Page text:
In one of the most telling scenes of Basu Chatterjee’s Kamla Ki Maut, an adolescent girl is seen flipping through semi-porno magazines as she pens a love letter to her middle-aged tuition teacher. The teacher is a married man with fat glasses, a massive moustache, and a jhola he carries around like any other Masterji in rural India. He gorges on the snacks, drinks hot tea and mistakes the girl’s adoration for him as that of a dutiful student. 

And it all comes down when he reads the letter from her. It is a young girl’s hormones taking over her. The film dwells on this repressed sexual urge of an India where it was ‘improper’ to openly address the birds and the bees, even with a population of more than 700 million.


A young girl kills herself by jumping from the third floor of a building, and the shock is quickly taken over by the murmurs of the gossip mongers. It almost unfolds as a satire, as the family of four living next door, animatedly discusses how the shame of a pre-marital pregnancy led the girl to take her own life. The mother even says, given that the girl had been ‘roaming’ with a guy for so long without getting married, it was hardly surprising that she had brought ‘shame’ to herself and the family.


However, this suicide at the very beginning becomes the first domino for the movie. Even though the family of four are at first excited about the ‘newest scandal’ in their building community, all of them go into introspection as the night progresses. The past demons surface, and some important questions are asked about the shame surrounding promiscuity among the young ones. It only becomes all the more scandalous, when it is found to be premarital or extramarital. The two young girls closer to the age of the suicide victim, look back upon their own instances of being promiscuous with their own respective lovers in college.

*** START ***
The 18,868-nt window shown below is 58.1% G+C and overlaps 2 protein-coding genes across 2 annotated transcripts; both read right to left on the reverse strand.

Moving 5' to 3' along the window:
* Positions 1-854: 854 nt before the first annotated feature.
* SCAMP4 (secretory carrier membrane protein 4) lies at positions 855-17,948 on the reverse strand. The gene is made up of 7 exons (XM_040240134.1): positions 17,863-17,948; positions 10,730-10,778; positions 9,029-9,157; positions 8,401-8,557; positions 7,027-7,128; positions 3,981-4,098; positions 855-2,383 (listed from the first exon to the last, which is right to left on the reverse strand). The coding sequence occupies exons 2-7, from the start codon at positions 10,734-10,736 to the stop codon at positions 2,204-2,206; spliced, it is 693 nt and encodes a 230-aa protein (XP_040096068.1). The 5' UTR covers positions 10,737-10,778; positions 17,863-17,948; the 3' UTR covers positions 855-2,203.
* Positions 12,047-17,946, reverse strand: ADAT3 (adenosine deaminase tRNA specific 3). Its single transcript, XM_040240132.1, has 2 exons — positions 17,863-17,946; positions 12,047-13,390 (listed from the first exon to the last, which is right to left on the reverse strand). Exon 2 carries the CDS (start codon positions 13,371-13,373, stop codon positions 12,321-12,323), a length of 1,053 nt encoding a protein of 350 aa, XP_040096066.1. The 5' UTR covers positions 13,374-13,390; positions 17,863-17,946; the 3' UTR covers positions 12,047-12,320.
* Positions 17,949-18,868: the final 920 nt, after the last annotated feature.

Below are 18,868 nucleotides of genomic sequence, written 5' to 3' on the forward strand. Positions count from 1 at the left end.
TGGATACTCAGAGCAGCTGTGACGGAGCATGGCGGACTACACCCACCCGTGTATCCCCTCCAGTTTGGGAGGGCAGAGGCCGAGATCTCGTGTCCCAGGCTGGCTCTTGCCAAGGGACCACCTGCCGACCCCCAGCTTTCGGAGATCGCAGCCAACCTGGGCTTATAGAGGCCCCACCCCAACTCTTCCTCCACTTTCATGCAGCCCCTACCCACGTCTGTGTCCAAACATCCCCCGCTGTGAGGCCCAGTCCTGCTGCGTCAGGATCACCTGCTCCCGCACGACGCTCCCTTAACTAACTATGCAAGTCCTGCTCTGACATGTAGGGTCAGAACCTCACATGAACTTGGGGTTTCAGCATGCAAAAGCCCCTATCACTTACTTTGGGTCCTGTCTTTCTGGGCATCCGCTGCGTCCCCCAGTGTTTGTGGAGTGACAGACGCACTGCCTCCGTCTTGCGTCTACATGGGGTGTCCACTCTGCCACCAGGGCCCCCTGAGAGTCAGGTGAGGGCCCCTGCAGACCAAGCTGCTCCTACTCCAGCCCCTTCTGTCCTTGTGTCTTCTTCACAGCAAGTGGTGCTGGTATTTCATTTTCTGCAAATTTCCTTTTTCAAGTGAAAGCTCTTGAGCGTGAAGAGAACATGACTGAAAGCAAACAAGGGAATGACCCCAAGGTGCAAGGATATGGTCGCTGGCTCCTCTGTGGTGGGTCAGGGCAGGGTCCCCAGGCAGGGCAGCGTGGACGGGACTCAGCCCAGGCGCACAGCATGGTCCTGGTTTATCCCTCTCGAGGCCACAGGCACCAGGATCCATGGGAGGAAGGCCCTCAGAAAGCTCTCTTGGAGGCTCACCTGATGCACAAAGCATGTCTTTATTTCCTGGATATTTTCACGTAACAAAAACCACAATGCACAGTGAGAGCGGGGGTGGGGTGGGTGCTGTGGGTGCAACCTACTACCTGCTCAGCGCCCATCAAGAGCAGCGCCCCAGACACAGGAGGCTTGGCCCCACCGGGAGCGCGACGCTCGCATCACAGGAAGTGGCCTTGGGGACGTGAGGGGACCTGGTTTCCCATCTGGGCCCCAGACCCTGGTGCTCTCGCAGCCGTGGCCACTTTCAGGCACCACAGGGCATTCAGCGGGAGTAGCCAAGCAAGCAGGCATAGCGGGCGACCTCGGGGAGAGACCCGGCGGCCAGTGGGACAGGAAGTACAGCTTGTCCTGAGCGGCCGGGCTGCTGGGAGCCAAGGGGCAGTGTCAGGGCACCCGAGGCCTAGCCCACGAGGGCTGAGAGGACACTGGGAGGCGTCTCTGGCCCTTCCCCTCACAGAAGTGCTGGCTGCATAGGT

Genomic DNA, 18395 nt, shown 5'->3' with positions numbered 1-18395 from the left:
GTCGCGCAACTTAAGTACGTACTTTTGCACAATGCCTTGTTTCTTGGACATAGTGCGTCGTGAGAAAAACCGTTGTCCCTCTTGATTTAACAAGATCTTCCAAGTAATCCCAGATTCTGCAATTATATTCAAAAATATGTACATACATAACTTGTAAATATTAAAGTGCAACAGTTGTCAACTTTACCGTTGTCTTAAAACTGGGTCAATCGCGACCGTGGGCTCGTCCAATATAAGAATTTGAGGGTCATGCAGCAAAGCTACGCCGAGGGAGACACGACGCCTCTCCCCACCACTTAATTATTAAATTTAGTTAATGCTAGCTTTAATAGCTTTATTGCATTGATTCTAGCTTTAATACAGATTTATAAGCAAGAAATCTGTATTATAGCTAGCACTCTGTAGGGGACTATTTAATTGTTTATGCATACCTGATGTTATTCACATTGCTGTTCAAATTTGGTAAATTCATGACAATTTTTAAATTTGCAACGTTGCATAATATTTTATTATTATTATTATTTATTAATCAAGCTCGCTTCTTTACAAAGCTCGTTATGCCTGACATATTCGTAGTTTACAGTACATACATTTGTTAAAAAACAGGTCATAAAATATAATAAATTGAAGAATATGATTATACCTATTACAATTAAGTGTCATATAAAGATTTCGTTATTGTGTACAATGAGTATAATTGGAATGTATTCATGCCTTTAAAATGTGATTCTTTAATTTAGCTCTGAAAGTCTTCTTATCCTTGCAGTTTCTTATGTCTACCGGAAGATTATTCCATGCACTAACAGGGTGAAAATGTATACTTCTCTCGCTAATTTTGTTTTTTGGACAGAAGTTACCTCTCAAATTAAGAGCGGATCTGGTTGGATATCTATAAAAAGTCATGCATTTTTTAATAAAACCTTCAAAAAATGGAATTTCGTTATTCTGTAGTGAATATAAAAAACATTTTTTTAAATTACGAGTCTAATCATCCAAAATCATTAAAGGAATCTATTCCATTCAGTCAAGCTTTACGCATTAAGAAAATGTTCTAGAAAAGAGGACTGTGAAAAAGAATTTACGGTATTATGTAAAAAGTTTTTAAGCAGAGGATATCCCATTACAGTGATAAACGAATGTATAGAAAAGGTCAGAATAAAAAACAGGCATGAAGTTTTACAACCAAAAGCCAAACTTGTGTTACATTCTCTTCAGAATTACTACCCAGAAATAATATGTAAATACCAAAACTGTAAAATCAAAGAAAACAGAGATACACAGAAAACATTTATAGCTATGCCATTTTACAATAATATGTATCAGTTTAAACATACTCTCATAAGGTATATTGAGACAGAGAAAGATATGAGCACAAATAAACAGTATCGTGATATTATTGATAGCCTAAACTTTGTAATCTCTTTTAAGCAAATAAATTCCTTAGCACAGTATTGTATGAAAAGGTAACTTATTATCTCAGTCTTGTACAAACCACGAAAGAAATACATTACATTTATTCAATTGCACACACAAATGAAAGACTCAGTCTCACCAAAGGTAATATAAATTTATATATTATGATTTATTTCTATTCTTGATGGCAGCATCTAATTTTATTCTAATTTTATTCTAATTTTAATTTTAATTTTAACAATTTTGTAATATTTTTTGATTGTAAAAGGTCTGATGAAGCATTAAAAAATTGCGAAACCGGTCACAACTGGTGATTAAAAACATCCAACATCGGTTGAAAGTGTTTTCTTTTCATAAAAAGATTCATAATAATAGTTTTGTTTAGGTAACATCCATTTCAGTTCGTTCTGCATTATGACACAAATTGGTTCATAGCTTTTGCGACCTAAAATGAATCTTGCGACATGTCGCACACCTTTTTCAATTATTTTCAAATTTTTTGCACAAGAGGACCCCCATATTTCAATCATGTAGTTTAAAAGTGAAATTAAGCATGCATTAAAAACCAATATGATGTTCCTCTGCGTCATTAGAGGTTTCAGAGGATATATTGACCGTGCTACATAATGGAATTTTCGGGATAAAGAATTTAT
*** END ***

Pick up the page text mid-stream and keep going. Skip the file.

Both the girls can’t stress enough on the society’s hypocrisy towards the women as they shame them for ‘bringing it upon herself and her family’ if she gets pregnant while exploring her sexuality. Even as the men go scot-free and go on to marry their ‘virginal brides’. At some point, the elder daughter (played by Roopa Ganguly) even compares her boyfriend to junk food. Something she knows will end with indigestion, but something she simply cannot get enough of. Both sisters warn each other about suppressing their desires ‘before marriage’ lest they end up in the same situation as their late neighbour. But they can’t both help wonder how they are supposed to police their own actions, even as the men in the equation aren’t asked a single question about their desires.


The most interesting arc of the movie comes in the form of the father’s (played by Pankaj Kapur) story. The benign elderly man of the house, as he’s haunted by his days as a philanderer. Unable to curb his enthusiasm after seeing an attractive woman, he sleeps with a village belle, charms his way with a work colleague and gets her pregnant. He even has an affair with a friend’s wife and even has to suffer the walk of shame when he gets found out. Ostracised out of his social and work circles, he is given the choice of marrying an adolescent girl and ‘settling down’. The same girl who tries to kill herself after being rejected by her tuition teacher.


All family members are haunted by the demons of their past, in the course of one night in the aftermath of their neighbour’s suicide. And the only thing that remains, in the end, is their guilt which threatens to rip the mask off their ideal family, in front of the community as well as each other. The only redemption is the passage of time, which takes them farther away from their past.


The sexual urge hiding somewhere behind the mask of a ‘respectable member of the society’, only came off in dark theatres and behind closed doors. The film tries to explore the society’s tendency to shame people for displaying their urges. Kamla Ki Maut was that rare film which attempted to find out why sex between consenting adults was such a taboo topic of discussion in India. Starting this conversation in the 80s, the film was definitely ahead of its time discussing some far-from-ideal characters and the consequences of their mistakes.